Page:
Constable: Special Olympics skaters upset over loss of sports
For the past 40 years, young Illinois athletes with developmental disabilities have been able to compete against each other for Special Olympics medals in figure skating, speed skating and cross-country skiing. That all melts away after this month's competition, when Special Olympics Illinois pulls the plug on those sports, citing dwindling participation.
"It makes me sad," longtime figure skater Abby Stanton, 17, of Lake in the Hills, says when her parents, Chris and Mindy Stanton, tell their daughter with Down syndrome the news.
For athletes and parents who have been trying to keep those sports viable, the news is heartbreaking.
"People are going to be disappointed, and we totally get that," says Marty Hickman, the chief operating officer of Special Olympics Illinois, who recently sent a letter explaining the decision to participants in those programs. A few dozen athletes across the state participate in the sports that will be abolished. Last year, 930 athletes played the "emerging sport" of flag football, which debuted in 2015 with a tournament at Stevenson High School in Lincolnshire.
"We're a competitive-sports organization," says Hickman, who says there no longer is "meaningful competition" in the three dropped sports. "That doesn't mean they don't have value."
That value is difficult to measure in numbers.
"When they got the letter about it not happening, they all came to me and were pretty upset about it," skating coach Zane Shropshire says of Abby and the other athletes with disabilities she trains at the Crystal Ice House in Crystal Lake. "For a lot of them, this is their only sport. They spend all year practicing."
Skater Kayla Barnard, 26, of Algonquin, has been a "global messenger," speaking before groups about the value of her sport, and now it's gone. Illinois skaters qualified for international competitions last year and in 2013, and now Shropshire, who lives in Algonquin, says she isn't sure how local athletes can do that without a sanctioned state event. Shropshire coaches a Theatre On Ice team for skaters with disabilities. U.S. Figure Skating offers a program for skaters with disabilities. But competition is just a part of the issue.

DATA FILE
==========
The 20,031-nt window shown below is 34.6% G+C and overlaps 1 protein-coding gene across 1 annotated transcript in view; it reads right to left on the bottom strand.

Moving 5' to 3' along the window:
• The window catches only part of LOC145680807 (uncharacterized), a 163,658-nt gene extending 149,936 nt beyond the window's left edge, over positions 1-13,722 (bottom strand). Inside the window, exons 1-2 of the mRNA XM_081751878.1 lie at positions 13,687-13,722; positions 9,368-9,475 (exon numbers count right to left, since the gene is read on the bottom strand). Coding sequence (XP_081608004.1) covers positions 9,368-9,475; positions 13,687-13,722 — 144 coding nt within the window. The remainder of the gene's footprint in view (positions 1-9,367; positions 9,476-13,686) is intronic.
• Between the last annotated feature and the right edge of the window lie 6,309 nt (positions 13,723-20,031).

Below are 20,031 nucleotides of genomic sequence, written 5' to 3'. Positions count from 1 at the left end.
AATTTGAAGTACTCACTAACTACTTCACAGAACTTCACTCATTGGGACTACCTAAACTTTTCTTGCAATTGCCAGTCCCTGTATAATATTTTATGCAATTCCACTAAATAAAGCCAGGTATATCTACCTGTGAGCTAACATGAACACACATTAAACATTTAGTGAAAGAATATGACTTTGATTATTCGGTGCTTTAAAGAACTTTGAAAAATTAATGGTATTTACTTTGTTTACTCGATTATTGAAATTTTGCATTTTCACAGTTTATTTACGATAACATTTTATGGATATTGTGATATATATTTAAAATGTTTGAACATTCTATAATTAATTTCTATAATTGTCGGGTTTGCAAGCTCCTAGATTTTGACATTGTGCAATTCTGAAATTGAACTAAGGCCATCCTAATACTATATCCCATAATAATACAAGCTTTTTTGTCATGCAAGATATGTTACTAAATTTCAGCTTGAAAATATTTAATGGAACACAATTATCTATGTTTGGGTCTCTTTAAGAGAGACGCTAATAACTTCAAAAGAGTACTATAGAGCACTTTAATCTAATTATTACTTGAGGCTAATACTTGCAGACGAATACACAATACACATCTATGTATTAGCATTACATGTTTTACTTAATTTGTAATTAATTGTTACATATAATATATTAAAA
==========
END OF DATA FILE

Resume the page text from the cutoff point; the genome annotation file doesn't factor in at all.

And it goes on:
Shropshire remembers when Abby wouldn't skate by herself. The coach's daughter, Rachel, had to hold Abby's hand. Now Abby performs solo routines with a big smile, and Rachel, 24, works with Special Opportunities Available in Recreation (SOAR) in Normal and is building a skating program for people with developmental disabilities. Years ago, Shropshire's son, Kyle, performed a skating routine from "Toy Story" with a shy young skater with special needs. Now Kyle, 22, skates as "Woody" in the Disney On Ice show at the United Center and recently hosted a group of suburban skaters with developmental disabilities.
Part of the issue with the skating competition is that it requires more effort than most sports. Beginners can do most track events quickly, while skaters need practice. Finding an open field where kids can play soccer is easier and cheaper than scheduling time on an ice rink with a sound system that can accommodate two days of competition.
Mindy Stanton says she thinks the skating sports could have grown with more support and outreach.
"I feel like they could have given it a couple of years," she says.
Barring an unexpected reversal, the final cross-country ski competition runs today through Thursday at Chestnut Mountain in Galena, where most of the 400 athletes will compete in more popular sports, such as Alpine skiing and snowshoeing. The final Skating Championships will be Feb. 18-19 at Seven Bridges Ice Arena in Woodridge. Supporters are hoping it generates enough interest to recruit a whole new generation of skaters.
"We'd like nothing better than to see more athletes," Hickman says. "If that changes, that would be wonderful."